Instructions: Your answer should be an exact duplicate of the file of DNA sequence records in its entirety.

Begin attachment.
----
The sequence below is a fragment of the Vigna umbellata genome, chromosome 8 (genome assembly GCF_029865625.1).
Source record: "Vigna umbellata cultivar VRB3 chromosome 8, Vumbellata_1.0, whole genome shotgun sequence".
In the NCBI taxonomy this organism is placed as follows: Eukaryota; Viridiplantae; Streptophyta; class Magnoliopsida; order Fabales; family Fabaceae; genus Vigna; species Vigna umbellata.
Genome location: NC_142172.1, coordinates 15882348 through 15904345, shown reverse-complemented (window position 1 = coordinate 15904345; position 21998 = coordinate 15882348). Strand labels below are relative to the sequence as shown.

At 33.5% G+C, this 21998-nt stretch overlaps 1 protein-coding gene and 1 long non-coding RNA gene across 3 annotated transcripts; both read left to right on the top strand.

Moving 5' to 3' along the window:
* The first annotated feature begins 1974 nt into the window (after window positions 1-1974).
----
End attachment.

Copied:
The sequence below is a fragment of the Vigna umbellata genome, chromosome 8 (genome assembly GCF_029865625.1).
Source record: "Vigna umbellata cultivar VRB3 chromosome 8, Vumbellata_1.0, whole genome shotgun sequence".
In the NCBI taxonomy this organism is placed as follows: Eukaryota; Viridiplantae; Streptophyta; class Magnoliopsida; order Fabales; family Fabaceae; genus Vigna; species Vigna umbellata.
Genome location: NC_142172.1, coordinates 15882348 through 15904345, shown reverse-complemented (window position 1 = coordinate 15904345; position 21998 = coordinate 15882348). Strand labels below are relative to the sequence as shown.

At 33.5% G+C, this 21998-nt stretch overlaps 1 protein-coding gene and 1 long non-coding RNA gene across 3 annotated transcripts; both read left to right on the top strand.

Moving 5' to 3' along the window:
* The first annotated feature begins 1974 nt into the window (after window positions 1-1974).